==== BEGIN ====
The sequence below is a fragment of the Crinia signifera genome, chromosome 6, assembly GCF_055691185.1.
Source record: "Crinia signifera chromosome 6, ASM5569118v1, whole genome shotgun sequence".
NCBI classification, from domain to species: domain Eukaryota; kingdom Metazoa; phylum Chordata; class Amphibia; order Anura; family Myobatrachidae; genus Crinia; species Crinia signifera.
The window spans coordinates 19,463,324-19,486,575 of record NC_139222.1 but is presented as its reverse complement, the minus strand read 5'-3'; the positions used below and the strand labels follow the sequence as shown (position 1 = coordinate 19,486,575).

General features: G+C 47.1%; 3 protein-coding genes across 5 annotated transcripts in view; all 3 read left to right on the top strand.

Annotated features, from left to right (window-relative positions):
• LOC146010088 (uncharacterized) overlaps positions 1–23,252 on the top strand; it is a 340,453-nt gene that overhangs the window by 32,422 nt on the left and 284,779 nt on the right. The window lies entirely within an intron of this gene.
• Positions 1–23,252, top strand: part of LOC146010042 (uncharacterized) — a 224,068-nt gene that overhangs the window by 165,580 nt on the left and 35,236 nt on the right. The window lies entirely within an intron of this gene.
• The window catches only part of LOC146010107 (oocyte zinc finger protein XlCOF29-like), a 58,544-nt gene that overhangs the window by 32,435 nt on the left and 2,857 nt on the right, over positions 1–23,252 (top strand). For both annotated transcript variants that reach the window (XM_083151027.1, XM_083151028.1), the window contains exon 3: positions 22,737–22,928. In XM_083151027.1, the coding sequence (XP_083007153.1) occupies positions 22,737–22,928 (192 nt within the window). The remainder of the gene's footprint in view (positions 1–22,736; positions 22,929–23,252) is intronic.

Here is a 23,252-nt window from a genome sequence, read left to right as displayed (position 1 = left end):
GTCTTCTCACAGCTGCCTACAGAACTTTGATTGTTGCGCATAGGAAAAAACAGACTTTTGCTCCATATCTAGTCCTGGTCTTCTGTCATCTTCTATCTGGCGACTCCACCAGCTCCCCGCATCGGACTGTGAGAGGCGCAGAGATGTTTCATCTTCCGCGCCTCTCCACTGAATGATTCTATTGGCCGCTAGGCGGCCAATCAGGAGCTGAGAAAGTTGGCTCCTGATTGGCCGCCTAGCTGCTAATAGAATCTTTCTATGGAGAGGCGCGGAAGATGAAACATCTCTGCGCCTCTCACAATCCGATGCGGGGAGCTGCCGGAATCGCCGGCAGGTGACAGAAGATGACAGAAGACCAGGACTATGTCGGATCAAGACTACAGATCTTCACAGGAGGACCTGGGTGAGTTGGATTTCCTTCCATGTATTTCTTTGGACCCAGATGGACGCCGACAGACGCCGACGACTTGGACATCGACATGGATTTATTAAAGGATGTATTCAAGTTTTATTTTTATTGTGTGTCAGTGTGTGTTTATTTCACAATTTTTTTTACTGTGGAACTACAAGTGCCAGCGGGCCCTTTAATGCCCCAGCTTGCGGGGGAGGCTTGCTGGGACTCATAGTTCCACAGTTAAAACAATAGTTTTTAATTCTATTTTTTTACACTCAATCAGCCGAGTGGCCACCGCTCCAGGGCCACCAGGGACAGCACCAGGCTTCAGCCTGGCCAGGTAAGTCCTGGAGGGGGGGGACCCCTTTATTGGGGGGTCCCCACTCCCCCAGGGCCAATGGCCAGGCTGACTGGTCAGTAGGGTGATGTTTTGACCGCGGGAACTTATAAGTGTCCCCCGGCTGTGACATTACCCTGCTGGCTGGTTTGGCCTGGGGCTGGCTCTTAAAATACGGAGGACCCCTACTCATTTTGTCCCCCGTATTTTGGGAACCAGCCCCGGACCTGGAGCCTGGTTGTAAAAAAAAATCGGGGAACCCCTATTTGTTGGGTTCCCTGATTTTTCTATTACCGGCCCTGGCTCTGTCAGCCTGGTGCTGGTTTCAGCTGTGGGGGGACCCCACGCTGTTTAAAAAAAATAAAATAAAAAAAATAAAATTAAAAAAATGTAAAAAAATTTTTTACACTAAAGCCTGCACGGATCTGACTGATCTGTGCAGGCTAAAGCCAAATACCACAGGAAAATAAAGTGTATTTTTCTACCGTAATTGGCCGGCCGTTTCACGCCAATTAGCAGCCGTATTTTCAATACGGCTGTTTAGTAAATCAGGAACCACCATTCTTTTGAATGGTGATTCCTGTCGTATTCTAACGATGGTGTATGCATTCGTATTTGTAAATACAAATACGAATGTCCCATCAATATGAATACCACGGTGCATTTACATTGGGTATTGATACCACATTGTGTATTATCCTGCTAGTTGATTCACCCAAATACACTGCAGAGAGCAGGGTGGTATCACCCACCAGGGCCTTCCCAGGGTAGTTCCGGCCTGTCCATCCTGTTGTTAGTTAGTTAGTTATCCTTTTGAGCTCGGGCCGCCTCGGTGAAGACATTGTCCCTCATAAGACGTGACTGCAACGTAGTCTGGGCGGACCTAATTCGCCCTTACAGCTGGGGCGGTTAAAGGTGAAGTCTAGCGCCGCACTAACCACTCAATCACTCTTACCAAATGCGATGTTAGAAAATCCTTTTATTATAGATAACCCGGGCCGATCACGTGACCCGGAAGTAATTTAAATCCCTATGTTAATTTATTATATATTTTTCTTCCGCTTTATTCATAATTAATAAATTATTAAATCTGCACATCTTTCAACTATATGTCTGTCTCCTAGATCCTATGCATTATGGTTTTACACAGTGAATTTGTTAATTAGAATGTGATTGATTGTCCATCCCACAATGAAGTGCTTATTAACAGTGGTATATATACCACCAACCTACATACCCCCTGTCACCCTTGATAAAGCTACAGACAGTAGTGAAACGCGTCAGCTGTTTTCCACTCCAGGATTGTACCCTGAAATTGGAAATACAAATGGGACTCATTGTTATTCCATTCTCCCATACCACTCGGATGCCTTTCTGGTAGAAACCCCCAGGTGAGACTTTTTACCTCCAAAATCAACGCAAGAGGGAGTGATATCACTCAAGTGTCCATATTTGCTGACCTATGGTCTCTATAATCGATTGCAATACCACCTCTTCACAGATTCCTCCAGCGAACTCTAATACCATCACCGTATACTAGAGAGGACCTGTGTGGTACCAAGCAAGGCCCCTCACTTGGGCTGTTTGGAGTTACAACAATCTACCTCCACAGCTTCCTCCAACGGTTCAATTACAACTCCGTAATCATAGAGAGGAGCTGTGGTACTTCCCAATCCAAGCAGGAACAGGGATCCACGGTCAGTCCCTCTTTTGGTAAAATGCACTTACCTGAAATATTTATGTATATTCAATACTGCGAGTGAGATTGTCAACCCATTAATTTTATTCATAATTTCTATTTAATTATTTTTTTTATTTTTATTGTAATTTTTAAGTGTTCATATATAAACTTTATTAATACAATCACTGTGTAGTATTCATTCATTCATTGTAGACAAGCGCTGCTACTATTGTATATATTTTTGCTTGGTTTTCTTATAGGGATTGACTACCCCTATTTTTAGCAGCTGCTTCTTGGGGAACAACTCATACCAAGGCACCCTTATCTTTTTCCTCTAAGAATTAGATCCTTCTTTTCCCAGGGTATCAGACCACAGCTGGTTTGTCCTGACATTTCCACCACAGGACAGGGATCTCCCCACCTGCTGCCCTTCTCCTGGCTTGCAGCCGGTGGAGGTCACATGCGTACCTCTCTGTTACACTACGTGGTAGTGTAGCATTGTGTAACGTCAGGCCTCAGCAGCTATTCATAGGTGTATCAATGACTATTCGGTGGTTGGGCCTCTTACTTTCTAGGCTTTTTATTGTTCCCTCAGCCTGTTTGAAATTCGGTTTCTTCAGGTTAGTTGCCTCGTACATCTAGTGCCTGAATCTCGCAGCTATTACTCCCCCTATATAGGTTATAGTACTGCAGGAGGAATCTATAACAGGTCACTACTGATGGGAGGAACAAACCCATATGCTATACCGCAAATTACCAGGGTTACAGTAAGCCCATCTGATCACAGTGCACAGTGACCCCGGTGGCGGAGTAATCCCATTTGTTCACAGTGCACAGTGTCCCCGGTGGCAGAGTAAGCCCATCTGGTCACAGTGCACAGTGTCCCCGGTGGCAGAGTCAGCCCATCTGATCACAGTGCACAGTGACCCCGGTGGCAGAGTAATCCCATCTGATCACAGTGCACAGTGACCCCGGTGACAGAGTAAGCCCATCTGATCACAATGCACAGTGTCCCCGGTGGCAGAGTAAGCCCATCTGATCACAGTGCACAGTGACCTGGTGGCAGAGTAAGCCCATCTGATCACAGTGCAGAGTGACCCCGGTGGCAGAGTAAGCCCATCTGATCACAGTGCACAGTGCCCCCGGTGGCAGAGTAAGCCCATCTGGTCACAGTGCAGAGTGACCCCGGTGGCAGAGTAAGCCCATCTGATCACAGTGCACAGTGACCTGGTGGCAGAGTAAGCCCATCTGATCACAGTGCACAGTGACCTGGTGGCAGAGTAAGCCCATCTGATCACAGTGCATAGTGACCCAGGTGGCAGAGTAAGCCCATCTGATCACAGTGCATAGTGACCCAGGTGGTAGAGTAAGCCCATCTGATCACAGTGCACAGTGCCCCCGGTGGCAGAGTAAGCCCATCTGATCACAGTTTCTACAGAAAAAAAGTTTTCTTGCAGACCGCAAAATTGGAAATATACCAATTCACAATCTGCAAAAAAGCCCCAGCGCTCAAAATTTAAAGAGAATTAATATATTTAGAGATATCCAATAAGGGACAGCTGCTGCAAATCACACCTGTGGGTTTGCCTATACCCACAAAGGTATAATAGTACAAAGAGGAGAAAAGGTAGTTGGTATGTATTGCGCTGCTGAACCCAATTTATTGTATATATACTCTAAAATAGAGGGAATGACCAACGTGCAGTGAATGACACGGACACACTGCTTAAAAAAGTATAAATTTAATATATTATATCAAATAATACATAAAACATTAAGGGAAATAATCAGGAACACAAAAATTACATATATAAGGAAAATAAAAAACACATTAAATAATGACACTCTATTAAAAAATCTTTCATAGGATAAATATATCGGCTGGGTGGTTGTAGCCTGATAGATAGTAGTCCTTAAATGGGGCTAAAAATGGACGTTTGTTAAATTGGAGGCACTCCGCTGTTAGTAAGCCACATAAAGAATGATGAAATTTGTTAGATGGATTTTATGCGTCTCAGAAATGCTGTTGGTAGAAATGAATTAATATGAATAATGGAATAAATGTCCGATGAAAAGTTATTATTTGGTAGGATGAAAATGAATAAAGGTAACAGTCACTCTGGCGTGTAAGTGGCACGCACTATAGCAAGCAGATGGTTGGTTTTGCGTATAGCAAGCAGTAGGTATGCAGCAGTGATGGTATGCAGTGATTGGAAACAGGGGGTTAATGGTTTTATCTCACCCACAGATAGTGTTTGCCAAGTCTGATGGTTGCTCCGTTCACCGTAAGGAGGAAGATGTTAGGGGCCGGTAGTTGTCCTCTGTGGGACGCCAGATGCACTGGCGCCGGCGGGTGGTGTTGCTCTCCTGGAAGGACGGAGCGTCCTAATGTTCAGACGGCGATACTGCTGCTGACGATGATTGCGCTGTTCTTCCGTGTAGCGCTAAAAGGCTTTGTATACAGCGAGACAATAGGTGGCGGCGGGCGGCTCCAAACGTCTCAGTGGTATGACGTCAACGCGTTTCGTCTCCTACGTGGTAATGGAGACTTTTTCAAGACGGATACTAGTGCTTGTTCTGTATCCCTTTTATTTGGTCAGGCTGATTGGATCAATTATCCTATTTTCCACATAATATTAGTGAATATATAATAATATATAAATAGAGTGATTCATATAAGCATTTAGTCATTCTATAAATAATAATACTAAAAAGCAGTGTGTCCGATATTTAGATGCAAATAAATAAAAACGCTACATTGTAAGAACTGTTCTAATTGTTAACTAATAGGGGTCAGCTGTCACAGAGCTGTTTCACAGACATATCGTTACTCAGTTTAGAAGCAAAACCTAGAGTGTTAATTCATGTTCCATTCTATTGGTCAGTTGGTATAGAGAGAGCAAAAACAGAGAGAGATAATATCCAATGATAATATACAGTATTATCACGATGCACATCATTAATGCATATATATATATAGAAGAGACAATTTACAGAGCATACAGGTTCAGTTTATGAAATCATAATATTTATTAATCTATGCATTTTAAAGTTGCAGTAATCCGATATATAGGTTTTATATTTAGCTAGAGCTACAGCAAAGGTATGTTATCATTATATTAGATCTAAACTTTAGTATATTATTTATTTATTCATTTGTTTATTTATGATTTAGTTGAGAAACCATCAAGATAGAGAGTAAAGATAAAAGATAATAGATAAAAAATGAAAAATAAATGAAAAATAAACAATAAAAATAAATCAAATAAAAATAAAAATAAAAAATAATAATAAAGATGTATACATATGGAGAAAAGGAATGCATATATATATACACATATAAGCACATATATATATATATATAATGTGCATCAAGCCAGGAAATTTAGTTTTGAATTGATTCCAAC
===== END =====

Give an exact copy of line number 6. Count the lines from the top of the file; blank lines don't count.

Annotated features, from left to right (window-relative positions):